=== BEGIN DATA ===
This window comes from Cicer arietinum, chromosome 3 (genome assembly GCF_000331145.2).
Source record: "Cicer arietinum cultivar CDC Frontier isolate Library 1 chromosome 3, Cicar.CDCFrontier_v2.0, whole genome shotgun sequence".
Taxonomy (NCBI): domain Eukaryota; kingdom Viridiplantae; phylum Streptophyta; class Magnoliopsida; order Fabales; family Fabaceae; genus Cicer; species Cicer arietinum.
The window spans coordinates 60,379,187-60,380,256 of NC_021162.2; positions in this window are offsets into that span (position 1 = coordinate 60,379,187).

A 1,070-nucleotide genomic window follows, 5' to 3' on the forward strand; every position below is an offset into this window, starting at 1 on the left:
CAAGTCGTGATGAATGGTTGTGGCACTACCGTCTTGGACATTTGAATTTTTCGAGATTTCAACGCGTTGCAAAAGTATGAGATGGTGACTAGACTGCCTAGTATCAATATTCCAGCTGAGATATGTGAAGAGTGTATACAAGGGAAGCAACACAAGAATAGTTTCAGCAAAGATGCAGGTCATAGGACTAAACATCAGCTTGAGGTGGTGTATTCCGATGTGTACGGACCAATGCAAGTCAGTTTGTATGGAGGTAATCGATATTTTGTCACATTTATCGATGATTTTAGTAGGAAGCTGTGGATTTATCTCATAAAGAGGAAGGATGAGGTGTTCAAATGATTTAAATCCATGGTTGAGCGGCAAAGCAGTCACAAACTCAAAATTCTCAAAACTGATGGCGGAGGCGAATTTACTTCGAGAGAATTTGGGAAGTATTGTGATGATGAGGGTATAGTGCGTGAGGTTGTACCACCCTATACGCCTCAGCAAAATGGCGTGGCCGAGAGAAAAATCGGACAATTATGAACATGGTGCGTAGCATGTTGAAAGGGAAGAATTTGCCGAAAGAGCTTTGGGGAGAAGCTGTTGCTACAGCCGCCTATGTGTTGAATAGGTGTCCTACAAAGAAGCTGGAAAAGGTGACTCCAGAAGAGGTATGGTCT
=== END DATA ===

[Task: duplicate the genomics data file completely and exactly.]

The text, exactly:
This window comes from Cicer arietinum, chromosome 3 (genome assembly GCF_000331145.2).
Source record: "Cicer arietinum cultivar CDC Frontier isolate Library 1 chromosome 3, Cicar.CDCFrontier_v2.0, whole genome shotgun sequence".
Taxonomy (NCBI): domain Eukaryota; kingdom Viridiplantae; phylum Streptophyta; class Magnoliopsida; order Fabales; family Fabaceae; genus Cicer; species Cicer arietinum.
The window spans coordinates 60,379,187-60,380,256 of NC_021162.2; positions in this window are offsets into that span (position 1 = coordinate 60,379,187).

A 1,070-nucleotide genomic window follows, 5' to 3' on the forward strand; every position below is an offset into this window, starting at 1 on the left:
CAAGTCGTGATGAATGGTTGTGGCACTACCGTCTTGGACATTTGAATTTTTCGAGATTTCAACGCGTTGCAAAAGTATGAGATGGTGACTAGACTGCCTAGTATCAATATTCCAGCTGAGATATGTGAAGAGTGTATACAAGGGAAGCAACACAAGAATAGTTTCAGCAAAGATGCAGGTCATAGGACTAAACATCAGCTTGAGGTGGTGTATTCCGATGTGTACGGACCAATGCAAGTCAGTTTGTATGGAGGTAATCGATATTTTGTCACATTTATCGATGATTTTAGTAGGAAGCTGTGGATTTATCTCATAAAGAGGAAGGATGAGGTGTTCAAATGATTTAAATCCATGGTTGAGCGGCAAAGCAGTCACAAACTCAAAATTCTCAAAACTGATGGCGGAGGCGAATTTACTTCGAGAGAATTTGGGAAGTATTGTGATGATGAGGGTATAGTGCGTGAGGTTGTACCACCCTATACGCCTCAGCAAAATGGCGTGGCCGAGAGAAAAATCGGACAATTATGAACATGGTGCGTAGCATGTTGAAAGGGAAGAATTTGCCGAAAGAGCTTTGGGGAGAAGCTGTTGCTACAGCCGCCTATGTGTTGAATAGGTGTCCTACAAAGAAGCTGGAAAAGGTGACTCCAGAAGAGGTATGGTCT